BlogForever and migration
April 2, 2012 in Blog
Recently I have been putting together my report on the extent to which the BlogForever platform operates within the framework of the OAIS model. Inevitably, I have thought a bit about migration as one of the potential approaches we could use to preserve blog content.
Migration is the process whereby we preserve data by shifting it from one file format to another. We usually do this when the “old” format is in danger of obsolescence for a variety of reasons, while the “target” format is something we think we can depend on for a longer period of time. This strategy works well for relatively static document-like content, such as format-shifting a text file onto PDF.
The problem with blogs, and indeed all web content, is when we start thinking of the content exclusively in terms of file formats. The content of a blog could be said to reside in multiple formats, not just one; and even if we format-shift all the files we gather, does that really constitute preservation?
With BlogForever, we’re going for an approach to capture and ingest which seems to have two discrete strands to it.
(1) We will be gathering and keeping the content in its “original” native formats, such as HTML, images files, CSS etc. At time of writing, the current plan is that we will have a repository record for each ingested blog post and all its associated files (original images, CSS, PDF, etc.) will be connected with this record. These separate files will be preserved and presumably migrated over time, if some of these native formats acquire “at risk” status.
(2) We are also going to create an XML file (complete with all detected Blog Data Model elements) from each blog post we are aggregating. What interests me here is that in this strand, an archived blog is being captured and submitted as a stream of data, rather than a file format. It so happens the format for storing that data-stream is going to be XML. The CyberWatcher spider is capable of harvesting blog content by harnessing the RSS feed from a blog, and by using blog-specific monitoring technologies like blog pings; and it also performs a complex parsing of the data it finds. The end result is a large chunk of “live” blog content, stored in an XML file.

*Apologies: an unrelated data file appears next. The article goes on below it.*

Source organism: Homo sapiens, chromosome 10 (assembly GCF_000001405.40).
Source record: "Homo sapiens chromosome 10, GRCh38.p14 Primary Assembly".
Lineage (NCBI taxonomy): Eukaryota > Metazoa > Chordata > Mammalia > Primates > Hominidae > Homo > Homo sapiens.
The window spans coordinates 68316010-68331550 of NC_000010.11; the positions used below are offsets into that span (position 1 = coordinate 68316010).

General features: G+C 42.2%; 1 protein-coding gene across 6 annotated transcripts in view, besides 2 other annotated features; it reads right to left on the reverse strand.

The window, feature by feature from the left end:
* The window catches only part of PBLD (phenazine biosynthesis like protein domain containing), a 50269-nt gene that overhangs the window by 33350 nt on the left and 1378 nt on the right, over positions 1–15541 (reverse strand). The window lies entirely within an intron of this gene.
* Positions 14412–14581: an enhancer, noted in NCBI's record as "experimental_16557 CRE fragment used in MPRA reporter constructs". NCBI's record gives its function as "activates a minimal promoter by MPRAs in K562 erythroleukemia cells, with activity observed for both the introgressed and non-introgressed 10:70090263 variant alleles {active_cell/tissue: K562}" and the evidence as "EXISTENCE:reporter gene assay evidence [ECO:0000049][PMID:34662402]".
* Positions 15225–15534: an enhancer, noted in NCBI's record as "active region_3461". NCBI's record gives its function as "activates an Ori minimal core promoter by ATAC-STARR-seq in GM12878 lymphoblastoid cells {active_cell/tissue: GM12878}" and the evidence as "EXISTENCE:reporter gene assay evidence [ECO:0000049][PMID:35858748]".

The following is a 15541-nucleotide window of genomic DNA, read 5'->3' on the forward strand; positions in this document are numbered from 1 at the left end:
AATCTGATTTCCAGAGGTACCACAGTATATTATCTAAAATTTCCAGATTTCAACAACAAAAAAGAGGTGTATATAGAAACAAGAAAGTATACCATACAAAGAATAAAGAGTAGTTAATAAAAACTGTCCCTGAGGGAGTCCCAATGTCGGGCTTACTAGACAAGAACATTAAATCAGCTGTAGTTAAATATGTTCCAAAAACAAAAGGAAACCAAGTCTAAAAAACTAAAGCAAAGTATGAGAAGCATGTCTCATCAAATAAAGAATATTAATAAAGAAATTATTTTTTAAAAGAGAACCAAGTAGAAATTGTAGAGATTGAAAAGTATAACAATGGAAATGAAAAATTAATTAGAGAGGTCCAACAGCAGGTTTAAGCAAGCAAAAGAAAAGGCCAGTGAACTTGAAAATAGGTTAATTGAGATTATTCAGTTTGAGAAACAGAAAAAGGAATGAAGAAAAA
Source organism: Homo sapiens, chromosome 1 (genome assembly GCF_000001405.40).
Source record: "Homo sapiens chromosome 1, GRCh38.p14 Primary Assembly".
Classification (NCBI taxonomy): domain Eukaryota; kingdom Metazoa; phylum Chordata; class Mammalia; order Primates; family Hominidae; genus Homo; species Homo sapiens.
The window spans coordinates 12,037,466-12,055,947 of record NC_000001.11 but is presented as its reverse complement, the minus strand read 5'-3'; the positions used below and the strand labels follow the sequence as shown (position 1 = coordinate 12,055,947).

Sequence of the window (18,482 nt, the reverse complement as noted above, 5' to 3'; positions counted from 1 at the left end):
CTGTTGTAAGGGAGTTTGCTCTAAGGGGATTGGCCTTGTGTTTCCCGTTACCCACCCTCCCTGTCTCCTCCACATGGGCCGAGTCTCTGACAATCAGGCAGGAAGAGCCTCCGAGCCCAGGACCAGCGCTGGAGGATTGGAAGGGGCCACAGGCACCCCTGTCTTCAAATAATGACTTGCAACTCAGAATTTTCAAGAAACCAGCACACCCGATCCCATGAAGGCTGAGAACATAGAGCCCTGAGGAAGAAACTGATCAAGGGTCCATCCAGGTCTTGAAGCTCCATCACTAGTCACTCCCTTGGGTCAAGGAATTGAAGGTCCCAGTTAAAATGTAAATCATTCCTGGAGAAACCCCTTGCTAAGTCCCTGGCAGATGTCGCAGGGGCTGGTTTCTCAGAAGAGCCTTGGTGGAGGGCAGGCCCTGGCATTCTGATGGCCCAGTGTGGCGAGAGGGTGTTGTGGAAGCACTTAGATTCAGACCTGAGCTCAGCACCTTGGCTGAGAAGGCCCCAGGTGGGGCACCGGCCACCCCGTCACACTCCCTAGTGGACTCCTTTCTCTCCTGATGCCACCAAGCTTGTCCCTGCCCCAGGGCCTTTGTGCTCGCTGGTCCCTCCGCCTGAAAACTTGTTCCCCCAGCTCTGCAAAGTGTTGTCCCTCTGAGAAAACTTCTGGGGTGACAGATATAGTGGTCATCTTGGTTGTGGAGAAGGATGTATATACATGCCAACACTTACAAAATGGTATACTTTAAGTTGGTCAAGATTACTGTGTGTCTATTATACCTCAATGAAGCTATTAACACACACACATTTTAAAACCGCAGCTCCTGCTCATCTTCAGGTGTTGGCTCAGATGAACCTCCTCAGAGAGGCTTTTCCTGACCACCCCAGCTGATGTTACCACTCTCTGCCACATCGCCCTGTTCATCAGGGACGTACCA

Two things are of interest here. One is that the spider is already performing a form of migration, or transformation, simply by the action of harvesting the blog. Secondly, it’s migrating to XML, which is something we already know to be a very robust and versatile preservation format, more so even than a non-proprietary tabular format such as CSV. The added value of XML is the possibility of easily storing more complex data structures and multiple values.
If that assumption about the spider is correct, perhaps we need to start thinking of it as a transformation / validation tool. The more familiar digital preservation workflow assumes that migration will probably happen some time after the content has been ingested; what if migration is happening before ingest? We’re already actively considering the use of the preservation metadata standard PREMIS to document our preservation actions. Maybe the first place to use PREMIS is on the spider itself, picking up some technical metadata and logs on the way the spider is performing. Indeed, some of the D4.1 user requirements refer to this: DR6 ‘Metadata for captured Contents’ and DR17 ‘Metadata for Blogs’.
We anticipate the submitted XML is going to be further transformed in the Invenio repository via its databases, and various metadata additions and modifications will transform it from a Submission Information Package into an Archival Information Package and a Dissemination Information Package. As far as I can see though, the XML format remains in use throughout these processes. It feels as though the BlogForever workflow could have a credible preservation process hard-wired into it, and that (apart from making Archival Information Packages, backing-up and keeping the databases free from corruption) very little is needed from us in the way of migration interventions.
It also feels as though it would be much easier to test this methodology; the focus of the testing becomes the spider>XML>repository>database workflow, rather than a question of juggling multiple strategies and testing them against file formats and/or significant properties. Of course, migration would still need to apply to the original native file formats we have captured, and this would probably need to be part of our preservation strategy. But it’s the XML renditions which most users of BlogForever will be experiencing.